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Our plan had been to do the entire loop trail starting from Lightning Lakes. It’s a big climb, 1150m from the bottom to the top, but it’s spread over 11km, so I didn’t find it too bad. It’s steeper for the first 6km, but it levels off before you reach Frosty Creek Campsite. When I visited before, I camped at the PCT campsite on the other side. Both are located in the trees and have really small creeks as water sources, so I’d recommend bringing a water filter with you for both, but overall I’d give the edge to the Frosty Creek Campsite. It’s a bit more spacious. There’s two viewpoints before you hit the campsite; the first looks down towards lightning lakes and out to Hozameen Mountain, while the other is the first glimpse of Frosty through the trees. At the time we passed it, it was super cloudy at the top and there was a fresh layer of snow sitting on the peak. It looked super foreboding, as if it was the middle of a storm, but fortunately it cleared up in no time.

We continued along the trail until we finally hit the larch trees! Like I said, they weren’t quite at their peak, some were full yellow, others lighter green changing to yellow, but still very gorgeous. The trail exits the woods into the meadow and has the most beautiful view of snowy Mount Frosty peaking out behind the yellow needles of the larch trees. I’d been getting targeted adds on facebook for a few weeks before with this gorgeous picture of the larch meadows, with the mountain covered in snow behind them. It’s a beautiful picture and a rare time when what I saw before me looked exactly like what had been advertised in the photo! Except of course more unreal because I was there to experience it with my own eyes.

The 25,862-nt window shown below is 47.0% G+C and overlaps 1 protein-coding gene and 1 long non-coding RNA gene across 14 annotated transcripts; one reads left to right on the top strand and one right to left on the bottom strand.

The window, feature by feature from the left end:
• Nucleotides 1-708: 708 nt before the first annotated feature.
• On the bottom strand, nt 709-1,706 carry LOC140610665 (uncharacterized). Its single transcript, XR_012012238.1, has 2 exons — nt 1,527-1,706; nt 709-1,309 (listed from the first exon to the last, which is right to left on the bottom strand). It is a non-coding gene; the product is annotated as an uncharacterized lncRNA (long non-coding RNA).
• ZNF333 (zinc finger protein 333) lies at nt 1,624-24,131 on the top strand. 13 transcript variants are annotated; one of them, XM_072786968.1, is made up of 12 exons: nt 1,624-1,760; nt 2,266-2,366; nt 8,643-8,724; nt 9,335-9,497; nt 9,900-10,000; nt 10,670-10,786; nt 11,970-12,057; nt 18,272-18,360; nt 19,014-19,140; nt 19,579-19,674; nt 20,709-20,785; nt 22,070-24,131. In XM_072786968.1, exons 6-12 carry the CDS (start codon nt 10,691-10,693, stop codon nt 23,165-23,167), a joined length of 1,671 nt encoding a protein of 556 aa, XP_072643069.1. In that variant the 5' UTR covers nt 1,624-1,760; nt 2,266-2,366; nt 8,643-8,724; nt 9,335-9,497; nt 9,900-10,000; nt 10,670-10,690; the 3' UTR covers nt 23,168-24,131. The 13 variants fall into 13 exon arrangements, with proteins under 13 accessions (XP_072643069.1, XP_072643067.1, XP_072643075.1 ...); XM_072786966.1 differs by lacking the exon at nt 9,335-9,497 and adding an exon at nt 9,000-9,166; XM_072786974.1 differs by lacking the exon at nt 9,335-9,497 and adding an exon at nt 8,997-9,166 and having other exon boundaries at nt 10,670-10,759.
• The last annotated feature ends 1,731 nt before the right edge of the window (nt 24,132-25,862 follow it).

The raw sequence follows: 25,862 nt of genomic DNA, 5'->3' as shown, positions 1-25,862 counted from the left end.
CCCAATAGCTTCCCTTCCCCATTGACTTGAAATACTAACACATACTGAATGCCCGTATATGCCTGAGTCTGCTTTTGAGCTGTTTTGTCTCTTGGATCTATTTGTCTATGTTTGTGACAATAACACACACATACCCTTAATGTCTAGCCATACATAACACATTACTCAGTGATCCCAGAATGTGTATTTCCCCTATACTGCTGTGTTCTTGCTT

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The trail winds through the meadows and then you pop out on the ridge, with a steep climb ahead to the trail junction for the loop trail, and then a final ascent along the ridge to the summit of Frosty Mountain. It’s very steep, but not that long to the junction. The problem in this instance was the snow. There was only a couple of centimetres of snow on the trail, but it had become very packed down and icy. It was perfect conditions for microspikes and I was kicking myself for not having them. I carry my microspikes all winter and spring and rarely get the opportunity to use them, but of course, the one time I really would have benefitted from them, I didn’t have them with me. It was still September and I hadn’t really thought there would be snow yet. So we slowly trudged our way up the slope, taking care with each step, arriving without incident.